Joseph Conrad

From the Heart of Texas into the Heart of Darkness

The recently chartered Joseph Conrad Foundation (JCF) of Rusk, Texas was invited to participate in the centenary conference celebrating the publication of the Polish-born English novelist Joseph Conrad's most often and most closely studied work, Heart of Darkness. The meeting, convened by the Universities of Cape Town and Potchefstroom on the southernmost tip of the African continent, took place 24 March to 2 April, 1998 in a country which had strong ties to the novelist's early life as a British seaman who made port there on his voyages to Australia and India and spent 64 days in Port Elizabeth while his ship was in drydock. That country also has significance for the founder and president of the JCF, Edmund A. Bojarski, who spent four years as a U. S. Foreign Service Officer at the American embassy in Pretoria.

The occasion and its exotic site have fired the imaginations of Conrad afficionados and a year before the event there were RSVP's from Australia, Canada, Chile, China, Croatia, Denmark, England, France, Germany, Holland, India, Israel, Italy, Korea, Macau, Norway, Poland, Russia, South Africa, Spain, Sweden and the United States. Among the 84 colleges and universities represented were such world renowned institutions of higher learning as Bologna, Bryn Mawr, California (four campuses), Dartmouth, Exeter, Fordham, Gothenburg, Harvard (three papers) Indiana, Michigan State, Moscow, Oxford (thre papers) and Vanderbilt. Also represented were the Centre for Scholarly Editions of Canberra, Australia and the Joseph Conrad Society of France. The only other participant from Texas was Southern Methodist University.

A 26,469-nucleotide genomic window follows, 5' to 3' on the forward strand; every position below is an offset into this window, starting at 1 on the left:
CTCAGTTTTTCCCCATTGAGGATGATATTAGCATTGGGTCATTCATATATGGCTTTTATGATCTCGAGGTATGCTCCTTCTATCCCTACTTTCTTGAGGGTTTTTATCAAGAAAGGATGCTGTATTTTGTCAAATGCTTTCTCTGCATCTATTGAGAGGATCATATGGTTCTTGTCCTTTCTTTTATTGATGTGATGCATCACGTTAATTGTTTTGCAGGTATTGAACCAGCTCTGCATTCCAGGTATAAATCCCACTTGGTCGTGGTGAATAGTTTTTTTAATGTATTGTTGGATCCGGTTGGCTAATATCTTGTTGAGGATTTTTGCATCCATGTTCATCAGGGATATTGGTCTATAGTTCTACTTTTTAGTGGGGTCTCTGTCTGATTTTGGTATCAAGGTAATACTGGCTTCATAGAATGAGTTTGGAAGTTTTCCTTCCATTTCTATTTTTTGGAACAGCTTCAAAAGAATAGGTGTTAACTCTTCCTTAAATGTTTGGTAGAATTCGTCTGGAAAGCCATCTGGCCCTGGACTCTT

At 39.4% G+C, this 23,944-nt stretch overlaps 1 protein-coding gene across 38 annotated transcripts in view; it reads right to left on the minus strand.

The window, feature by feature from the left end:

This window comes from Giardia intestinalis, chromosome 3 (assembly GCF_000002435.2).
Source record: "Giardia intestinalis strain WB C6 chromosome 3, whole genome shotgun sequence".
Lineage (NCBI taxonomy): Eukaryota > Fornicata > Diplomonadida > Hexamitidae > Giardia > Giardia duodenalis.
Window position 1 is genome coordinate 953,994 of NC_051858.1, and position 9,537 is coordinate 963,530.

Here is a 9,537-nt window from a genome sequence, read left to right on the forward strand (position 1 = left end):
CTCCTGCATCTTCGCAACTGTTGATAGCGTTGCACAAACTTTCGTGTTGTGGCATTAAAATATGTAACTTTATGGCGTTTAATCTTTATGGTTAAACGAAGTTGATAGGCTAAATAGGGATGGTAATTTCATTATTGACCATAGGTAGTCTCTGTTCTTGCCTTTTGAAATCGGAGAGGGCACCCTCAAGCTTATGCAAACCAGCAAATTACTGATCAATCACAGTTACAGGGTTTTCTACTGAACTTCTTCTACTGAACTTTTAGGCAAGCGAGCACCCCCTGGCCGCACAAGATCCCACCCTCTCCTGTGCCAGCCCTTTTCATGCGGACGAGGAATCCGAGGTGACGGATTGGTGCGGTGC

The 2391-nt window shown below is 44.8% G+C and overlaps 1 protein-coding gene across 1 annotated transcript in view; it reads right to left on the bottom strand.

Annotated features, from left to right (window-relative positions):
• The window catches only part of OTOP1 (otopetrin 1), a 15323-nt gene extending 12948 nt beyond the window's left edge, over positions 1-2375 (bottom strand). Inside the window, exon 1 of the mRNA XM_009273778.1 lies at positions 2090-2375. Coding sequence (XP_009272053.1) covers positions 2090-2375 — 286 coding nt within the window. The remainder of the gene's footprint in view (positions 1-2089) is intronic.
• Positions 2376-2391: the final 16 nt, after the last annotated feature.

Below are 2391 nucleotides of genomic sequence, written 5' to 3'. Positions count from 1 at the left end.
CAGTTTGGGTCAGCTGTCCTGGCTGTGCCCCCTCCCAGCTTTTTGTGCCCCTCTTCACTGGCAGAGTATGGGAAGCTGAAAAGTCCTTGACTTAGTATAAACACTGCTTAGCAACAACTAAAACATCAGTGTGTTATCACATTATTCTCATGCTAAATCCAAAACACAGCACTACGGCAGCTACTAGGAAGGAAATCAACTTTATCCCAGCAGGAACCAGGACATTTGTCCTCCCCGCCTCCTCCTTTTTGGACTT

The conferees heard papers on a broad variety of topics from Conrad in the eyes of Nigerian novelist Chinua Achebe to a discussion of the "inner station" in Heart of Darkness and the position of the women of Zaire. There were also discussions and filmings of various Conrad novels. The conference was not all work for the attendees in that the two convening institutions had planned a plethora of experiences for the participants ranging from formal chancellors' banquets at each of the two universities and a mayoral banquet in the city of Potchefstroom to a day at a game reserve where the visitors were urged to take precautions against the monkeys and baboons. There was also a bush braai (short for braaifleisch, an Afrikaans language word for cookout), a wine and cheese reception, an African theme luncheon, a dinner at the University of Cape Town Faculty Club, a full day's tour of the Cape Winelands, tours of the town of Paarl and the picturesque village of Franschoek, a visit to the famous Boschendal estate for a wine tasting and a tour of the town of Stellenbosch, founded during the days of the Dutch East India Company of the latter half of the 17th century. The final event was a Cape Malay banquet at the elegant 300 year old Spier estate, which has its own Texas State Railroad style trains from the nearby city of Stellenbosch, open-air amphitheatre which features international stars with classical and jazz concerts, three gourmet restaurants serving authentic Cape dishes and the splendid "Die Opstal" banquet hall where the final meeting of the conference took place.

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